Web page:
On a pre-election campaign fly-by visit to Western Sydney, Federal Opposition Leader, Bill Shorten, backed up Chris Bowen, the Federal Member for McMahon, announced his plans to create a nighttime ‘no-fly zone’ over residential areas that surround the yet to be constructed Western Sydney Airport.
Mr Shorten said, “Labor will act to ensure there is no noise impact on existing residence and communities from night time flights as part of Badgerys Creek Airport master planning.”
This is welcome news for local residents, however Mr Shorten fell short of offering up a curfew, something which people living under the proposed flight path are calling for, and something which the federal and state governments have previously ruled out.
Unlike the Sydney airport at Mascot, Western Sydney Airport won’t have an imposed curfew on it, meaning residents living under the flight paths will have planes flying over their homes 24 hours a day.
Fiona Scott, Federal MP for Lindsay, is worried strong southerly busters could hinder the take off and landing of a plane at the yet to be constructed airport. She said Mr Shorten’s plan was a “reckless thought bubble.”
“When the wind is blowing too high and the conditions won’t allow for a safe landing, what will you do? Do you simply fly around and around until the wind has eased and you can land, or will the divert flights to Sydney?” Ms Scott said.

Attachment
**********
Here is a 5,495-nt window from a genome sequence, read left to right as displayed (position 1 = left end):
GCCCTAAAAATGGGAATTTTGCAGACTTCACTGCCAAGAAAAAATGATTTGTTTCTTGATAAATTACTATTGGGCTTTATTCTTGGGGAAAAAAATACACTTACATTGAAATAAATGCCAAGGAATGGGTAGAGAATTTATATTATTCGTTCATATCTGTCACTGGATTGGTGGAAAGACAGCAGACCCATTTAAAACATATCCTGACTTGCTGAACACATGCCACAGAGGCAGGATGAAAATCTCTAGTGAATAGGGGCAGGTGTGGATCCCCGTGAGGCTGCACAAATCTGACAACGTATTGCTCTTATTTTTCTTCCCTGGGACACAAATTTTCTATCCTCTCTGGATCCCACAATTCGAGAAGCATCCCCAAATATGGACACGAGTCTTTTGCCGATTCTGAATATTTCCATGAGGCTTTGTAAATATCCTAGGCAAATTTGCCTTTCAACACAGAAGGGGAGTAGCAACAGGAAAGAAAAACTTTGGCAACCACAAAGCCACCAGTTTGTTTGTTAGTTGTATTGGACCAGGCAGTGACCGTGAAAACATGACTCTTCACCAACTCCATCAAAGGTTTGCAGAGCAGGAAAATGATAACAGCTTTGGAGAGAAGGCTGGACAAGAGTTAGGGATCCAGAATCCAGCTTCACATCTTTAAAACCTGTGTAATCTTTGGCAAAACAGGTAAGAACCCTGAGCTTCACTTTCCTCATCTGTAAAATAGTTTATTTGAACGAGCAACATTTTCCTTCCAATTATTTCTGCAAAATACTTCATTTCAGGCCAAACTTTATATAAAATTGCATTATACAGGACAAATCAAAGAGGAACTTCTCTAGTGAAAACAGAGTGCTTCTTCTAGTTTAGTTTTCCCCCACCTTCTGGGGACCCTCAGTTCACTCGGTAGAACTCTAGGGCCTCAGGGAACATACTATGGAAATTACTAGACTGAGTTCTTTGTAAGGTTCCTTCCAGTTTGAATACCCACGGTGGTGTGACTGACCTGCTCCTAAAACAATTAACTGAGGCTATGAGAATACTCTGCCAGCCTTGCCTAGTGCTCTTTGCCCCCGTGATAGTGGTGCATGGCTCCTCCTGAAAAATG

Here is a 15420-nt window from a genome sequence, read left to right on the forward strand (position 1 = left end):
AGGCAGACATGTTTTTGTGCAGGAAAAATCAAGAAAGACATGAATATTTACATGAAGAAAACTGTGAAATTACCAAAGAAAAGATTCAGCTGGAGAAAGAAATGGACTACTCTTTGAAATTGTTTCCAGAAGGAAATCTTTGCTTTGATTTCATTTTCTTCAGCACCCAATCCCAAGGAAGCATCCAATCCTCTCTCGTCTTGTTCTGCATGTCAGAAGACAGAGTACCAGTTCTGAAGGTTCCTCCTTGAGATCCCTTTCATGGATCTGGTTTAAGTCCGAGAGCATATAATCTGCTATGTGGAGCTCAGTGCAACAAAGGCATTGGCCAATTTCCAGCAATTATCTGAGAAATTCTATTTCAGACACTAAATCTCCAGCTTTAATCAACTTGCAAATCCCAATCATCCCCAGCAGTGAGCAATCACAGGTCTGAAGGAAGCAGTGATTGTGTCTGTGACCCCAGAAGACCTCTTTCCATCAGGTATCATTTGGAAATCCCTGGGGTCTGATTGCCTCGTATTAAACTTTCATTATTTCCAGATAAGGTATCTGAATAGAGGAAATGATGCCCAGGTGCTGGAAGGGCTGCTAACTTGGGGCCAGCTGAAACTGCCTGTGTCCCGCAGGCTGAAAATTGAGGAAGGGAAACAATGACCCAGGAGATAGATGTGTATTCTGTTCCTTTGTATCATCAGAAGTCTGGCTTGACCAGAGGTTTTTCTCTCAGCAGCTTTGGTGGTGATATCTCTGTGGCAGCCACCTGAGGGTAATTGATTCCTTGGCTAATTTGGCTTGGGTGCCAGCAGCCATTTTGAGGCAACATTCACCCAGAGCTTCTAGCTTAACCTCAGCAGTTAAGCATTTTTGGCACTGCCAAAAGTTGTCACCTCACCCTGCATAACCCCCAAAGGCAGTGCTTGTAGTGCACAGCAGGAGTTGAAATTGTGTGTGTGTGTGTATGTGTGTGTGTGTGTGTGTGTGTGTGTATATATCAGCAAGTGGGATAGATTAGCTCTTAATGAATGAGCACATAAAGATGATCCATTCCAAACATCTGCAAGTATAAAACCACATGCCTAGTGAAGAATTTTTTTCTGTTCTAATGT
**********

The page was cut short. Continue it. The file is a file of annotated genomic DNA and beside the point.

Diverting flights is something that could happen if there is a strong southerly buster associated with a thunderstorm, said Professor Kenny Kwok, an expert in wind engineering from Western Sydney University.
“If the issue is, what happens with a southerly buster associated with a thunderstorm, the the professionals (air traffic controllers) at the airport will have a protocol to deal with it. Sometimes that might include a diversion,” Professor Kwok said. “The pilot will also have a protocol to deal with the situation. There is only one person in control of the plane, that is the pilot,” he added.
But he also said the main issue isn’t always the southerly winds, instead it could be the prevailing winds of the area.
“We are talking about the normal winds. The prevailing winds will dictate the alignment of the airport runway(s), not the southerly busters because other operational protocols will come into effect around those,” he said.
So far the proposed location of the runway will be a north-east/ south-west orientation.
Bart Bassett, a commercial helicopter pilot and former NSW Health Department helipad consultant, says the safety of all those involved and the operational requirements will always be put before any political policy.
“Whilst I accept that noise abatement should be put in place, when it comes to hard and fast rules on take off and landings that decision will always begin with and end with the pilot in command, as it always should be,” Mr Bassett said.
He also said the conditions will decide which runway will be used. “Whilst you may have a preferred runway between certain hours, when weather conditions dictate the pilot will use the runway that is safest for those conditions,” he said.
With all the pushing and shoving of government policy around the Western Sydney Airport you’d think the thing would be build within the next six months, when actual fact the airport won’t be finished until the mid 2020s. A lot can change between now and then.